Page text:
Another sign that you’re a victim of health insurance fraud is if you file a claim and are denied coverage because records show that you have reached your benefits limit. If you haven’t filed many claims during the year, this could mean that someone else has used your information to file claims.
Unfamiliar account login alerts
If you get an alert that there was an attempt to log into one of your accounts from a different device, investigate it. It might be that you logged in from another computer or a new mobile device.
However, if you don’t recognize the login attempt, it could be a sign that someone has stolen your username and password and is accessing your account. Check the account for fraudulent activity, and report any that you find. Then change the username and password for the account.
Unusual changes to your credit score or credit report
You should be keeping tabs on your credit score and checking your credit report for signs of fraud. If your score drops unexpectedly, it could be a sign that someone has opened accounts in your name. Accounts on your credit report that you don’t recognize also are a sign that your identity has been stolen.
Signing up for a credit monitoring service such as Carefull makes it easy to catch fraud quickly because you’ll be alerted whenever there are changes to your credit report. Also, Carefull provides up to $1 million in identity theft insurance to help you repair the damage if you become a victim.
[ Read: How to Check Your Credit Report and Why You Should ]
Unreasonable denial of credit
If you’re denied a line of credit even though you have a good credit score, it could be a sign that someone else has damaged your score by using your personal information to open lines of credit in your name.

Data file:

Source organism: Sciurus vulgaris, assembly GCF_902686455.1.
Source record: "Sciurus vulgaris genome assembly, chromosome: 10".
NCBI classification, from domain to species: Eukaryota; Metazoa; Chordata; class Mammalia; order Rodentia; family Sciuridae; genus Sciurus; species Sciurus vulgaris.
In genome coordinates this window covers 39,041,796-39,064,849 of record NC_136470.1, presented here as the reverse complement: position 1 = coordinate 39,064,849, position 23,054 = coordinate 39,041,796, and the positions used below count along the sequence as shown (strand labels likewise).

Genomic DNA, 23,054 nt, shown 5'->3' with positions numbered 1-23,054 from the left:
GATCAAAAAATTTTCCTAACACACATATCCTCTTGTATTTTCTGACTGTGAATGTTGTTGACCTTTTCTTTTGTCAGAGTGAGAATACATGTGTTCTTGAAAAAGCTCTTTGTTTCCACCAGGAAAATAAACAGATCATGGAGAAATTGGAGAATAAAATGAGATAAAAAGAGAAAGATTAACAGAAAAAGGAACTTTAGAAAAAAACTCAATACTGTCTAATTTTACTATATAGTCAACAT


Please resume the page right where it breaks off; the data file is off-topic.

Visit Annualcreditreport.com to get free copies of your credit report from the three credit bureaus and check for any loans or lines of credit you don’t recognize. If there are fraudulent accounts, contact the fraud departments of the companies where accounts were opened in your name to close the accounts. Also, contact all three credit bureaus to report the fraudulent accounts.
Rejected tax return or missing refund
You can become a victim of tax identity theft if someone uses your personal information to file a tax return in your name to collect a refund. According to the IRS, there are a variety of ways you might find out that you are a victim:
- You can’t file your tax return electronically because one has already been filed with your Social Security number.
- You file a paper return and receive a letter that a refund already has been issued.
- You get a letter from the IRS notifying you about a tax return that you did not file.
- You get a tax transcript in the mail that you did not request.
If you receive a letter from the IRS, call the phone number in the letter to report that you are a victim of identity theft. If your electronic return is rejected, file a paper version along with IRS Form 14039, Identity Theft Affidavit. Then visit IdentityTheft.gov got an identity theft recovery plan.
A warrant for your arrest
Law enforcement could come after you if someone uses your driver’s license or personal information to impersonate you and ends up violating laws. So if your wallet or ID ever is stolen—or if you receive a notice that there’s been a data breach and your personal information might have been compromised—immediately report it to the police. Then there will be a record that your ID was stolen in case anyone uses your information to impersonate you.
That said, be wary of anyone who calls claiming to be with a government agency and threatening to arrest you if you don’t make an immediate payment with a wire transfer or gift card. This is a scam.
To learn more about what steps to take if you become a victim, see What to Do If Your Identity Is Stolen.
[ Keep Reading: How to Guard Against Elder Fraud ]